• Chlorosis (loss of color in foliage) • Extreme dieback (multiple dead branches) • Cladoptosis (randomly falling branches) • Sudden Death (the tree just dies)
If you have a tree that is nearing or surpassing its lifespan and is in decline, there is little to nothing you can do to save it. When in these circumstances, call on an ISA certified arborist’s expertise to evaluate the tree and recommend a course of action.
Note: While most tree species can outlive a human being, the vast majority of trees succumb to weather, biological, or human interference factors long before reaching their full lifespan.
Saving Dying Trees
In this article, you discovered information about the lifespan of trees, diseases, weather, and insects that are commonly responsible for why trees die.
By taking preventative measures to halt the spread of disease and insect infestations, you are helping your tree to live up to or surpass its lifespan.
When you ignore the warning signs of a dying or sick tree, you risk suffering grave consequences when that tree dies and falls on your property.
Common Maple Tree Diseases, Symptoms, Treatment, and Prevention
Stop your maple tree from needlessly dying. If caught in time, diseases that attack maples can be treated with success.
72tree.com of Alpharetta Ga, assembled the following list of diseases that affect maple trees, how to identify, treat, and prevent them.
Why do My Maple Tree Leaves Have Spots?
One of the easiest ways to detect maple tree diseases is through irregularities in shape or size, spots, and/or blemishes on the tree’s foliage.
The following diseases may cause spots to appear on your maple tree’s foliage:
Leaf Spot (Phyllosticta minima) – This fungal infection causes round spots about a quarter of an inch in diameter to appear on leaves. These spots will have a pronounced purple border and blackish dots in the center of the spot (fungal fruiting structures).
Treatment: Before fall, prune dead twigs, stems, and branches. Collect all clippings and destroy them (burning them is highly recommended) to prevent the spread of the fungus.
Have the tree evaluated to determine the extent of the infection and whether further action like using fungicides should be taken to protect your tree and surrounding landscape.
NOTE: Sanitize all equipment, including gloves and protective clothing that come in contact with an infected tree and its foliage.
Anthracnose (Aureobasidium apocryptum or Discula – Gloeosporium) – Anthracnose is a fungal infection that causes purple or brown streaks to occur alongside and between leaf veins. In some maple species, drought and heat stress can produce similar symptoms. You can confirm an anthracnose infection by locating small, brown fungal fruiting structures near the veins of affected leaves.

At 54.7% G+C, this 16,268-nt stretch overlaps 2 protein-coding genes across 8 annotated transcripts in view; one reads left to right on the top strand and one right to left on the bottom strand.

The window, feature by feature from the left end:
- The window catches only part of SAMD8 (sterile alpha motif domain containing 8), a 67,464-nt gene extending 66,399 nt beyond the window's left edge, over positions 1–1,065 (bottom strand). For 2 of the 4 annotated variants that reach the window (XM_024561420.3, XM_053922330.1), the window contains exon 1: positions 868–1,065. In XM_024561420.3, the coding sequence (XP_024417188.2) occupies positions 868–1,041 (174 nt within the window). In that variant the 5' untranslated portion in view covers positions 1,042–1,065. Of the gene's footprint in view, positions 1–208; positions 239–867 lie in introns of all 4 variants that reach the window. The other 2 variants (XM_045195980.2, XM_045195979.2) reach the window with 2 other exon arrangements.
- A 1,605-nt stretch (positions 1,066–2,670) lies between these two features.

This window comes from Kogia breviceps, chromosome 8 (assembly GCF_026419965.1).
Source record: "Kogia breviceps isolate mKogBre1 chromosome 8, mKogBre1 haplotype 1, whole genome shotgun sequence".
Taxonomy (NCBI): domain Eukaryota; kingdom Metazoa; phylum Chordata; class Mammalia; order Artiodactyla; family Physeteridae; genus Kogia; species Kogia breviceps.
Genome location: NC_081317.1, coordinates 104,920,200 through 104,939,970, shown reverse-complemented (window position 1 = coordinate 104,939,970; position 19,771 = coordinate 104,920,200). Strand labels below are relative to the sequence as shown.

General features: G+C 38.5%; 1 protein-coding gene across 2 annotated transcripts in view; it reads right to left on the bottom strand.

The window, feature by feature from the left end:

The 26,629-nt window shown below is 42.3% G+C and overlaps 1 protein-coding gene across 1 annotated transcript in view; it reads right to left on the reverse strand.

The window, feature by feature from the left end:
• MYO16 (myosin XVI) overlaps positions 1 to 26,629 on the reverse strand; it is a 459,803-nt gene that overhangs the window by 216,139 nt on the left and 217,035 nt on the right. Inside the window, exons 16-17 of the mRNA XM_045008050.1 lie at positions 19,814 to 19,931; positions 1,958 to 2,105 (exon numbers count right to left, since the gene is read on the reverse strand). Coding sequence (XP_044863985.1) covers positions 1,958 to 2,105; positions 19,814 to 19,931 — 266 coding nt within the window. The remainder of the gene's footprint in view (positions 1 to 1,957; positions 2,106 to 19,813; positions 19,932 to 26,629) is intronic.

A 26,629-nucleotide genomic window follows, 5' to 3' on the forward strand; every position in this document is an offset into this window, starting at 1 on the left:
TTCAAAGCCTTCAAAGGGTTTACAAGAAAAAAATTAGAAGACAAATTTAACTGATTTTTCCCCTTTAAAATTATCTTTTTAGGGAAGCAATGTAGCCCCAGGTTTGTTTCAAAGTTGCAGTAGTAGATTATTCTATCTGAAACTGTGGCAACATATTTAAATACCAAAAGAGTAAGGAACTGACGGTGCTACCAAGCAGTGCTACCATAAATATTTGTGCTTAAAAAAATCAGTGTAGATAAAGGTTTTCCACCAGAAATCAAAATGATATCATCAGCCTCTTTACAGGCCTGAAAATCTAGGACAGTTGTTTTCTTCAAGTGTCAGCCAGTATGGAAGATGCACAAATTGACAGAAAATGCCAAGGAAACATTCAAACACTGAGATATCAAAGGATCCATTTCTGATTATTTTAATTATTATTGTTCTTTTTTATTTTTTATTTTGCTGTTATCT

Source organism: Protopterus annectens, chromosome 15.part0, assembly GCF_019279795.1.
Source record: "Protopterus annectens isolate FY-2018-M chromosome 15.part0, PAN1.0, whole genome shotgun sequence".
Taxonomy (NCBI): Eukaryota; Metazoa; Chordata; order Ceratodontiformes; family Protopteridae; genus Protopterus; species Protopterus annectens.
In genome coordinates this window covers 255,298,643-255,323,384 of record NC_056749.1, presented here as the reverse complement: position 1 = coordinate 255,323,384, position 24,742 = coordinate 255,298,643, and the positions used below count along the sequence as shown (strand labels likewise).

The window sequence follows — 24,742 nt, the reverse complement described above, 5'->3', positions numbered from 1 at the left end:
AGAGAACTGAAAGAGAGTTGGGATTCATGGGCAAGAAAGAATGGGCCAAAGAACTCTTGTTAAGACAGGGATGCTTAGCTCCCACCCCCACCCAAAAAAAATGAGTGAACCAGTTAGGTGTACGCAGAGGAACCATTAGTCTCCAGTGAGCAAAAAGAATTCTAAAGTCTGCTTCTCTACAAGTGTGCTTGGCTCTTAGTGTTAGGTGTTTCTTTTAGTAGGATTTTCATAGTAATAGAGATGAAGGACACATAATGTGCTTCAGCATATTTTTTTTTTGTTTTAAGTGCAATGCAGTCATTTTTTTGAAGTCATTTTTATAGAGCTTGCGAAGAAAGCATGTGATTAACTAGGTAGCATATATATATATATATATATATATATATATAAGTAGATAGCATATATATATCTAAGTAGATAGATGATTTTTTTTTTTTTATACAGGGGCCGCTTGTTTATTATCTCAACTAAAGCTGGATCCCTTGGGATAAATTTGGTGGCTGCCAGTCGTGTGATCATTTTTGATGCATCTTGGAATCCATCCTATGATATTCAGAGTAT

Treatment: The same measures and precautions for leaf spot should be used in the treatment of anthracnose.
NOTE: Anthracnose can lead to severe defoliation during a wet spring season.
Root Rot (Fomes fomentarius, Ganoderma lucidum, or Laetiporus sulfureus) – Once a fungal infection embeds itself in the trunk or the roots of a maple tree, there are three types of symptoms to watch for:
• Foliage in the entire crown or a section of it may suffer from chlorosis, wilt, die and eventually fall. This happens as the fungi cause hydraulic failure within the roots, trunk, and branches.
• Fungal fruiting structures (mushroom conks) will appear from late spring to mid-fall. For these structures to form, there must be rotting organic material within the tree.
• Large black ants known as carpenter ants will make a nest for their colony within trees that suffer from heart rot. These ants do not burrow through heartwood, they remove the tissues rotting and softened from the infection.
Treatment: Once root rot or heart rot has been confirmed, have the tree professionally removed as quickly as possible.
NOTE: The presence of carpenter ants and fungal fruiting structures only occur after significant damage has been done to the tree. When the affected tree is within striking distance of your home, places where people congregate, or other structures and vehicles, the situation should be treated as an emergency.
Galls – These spots are irregular growths or swellings that occur from a reaction to tissue feeding or egg-laying by various species of mites and insects (commonly mistaken for fungal infection).
Galls appear in various ways. Each mite or insect species produces a distinctive gall shape and can range from wart-like bumps to felt-like patches to spindle-shaped protrusions. Galls develop in the spring, and once formed, the pest remains protected within the structure. Arborists can often identify which mite or insect has infested your tree by the shape and appearance of the galls.
Treatment: Leaf galls are relatively innocuous and rarely result in any long term damage to the tree. Applications of pesticides are relatively ineffective, as the pests are protected within the gall structure.
The most effective manner of gall removal is to handpick and destroy affected foliage before exit holes form and allow the pest(s) to move on. If the presence of galls is overwhelming, hire a professional tree service to evaluate the situation and recommend a course of action.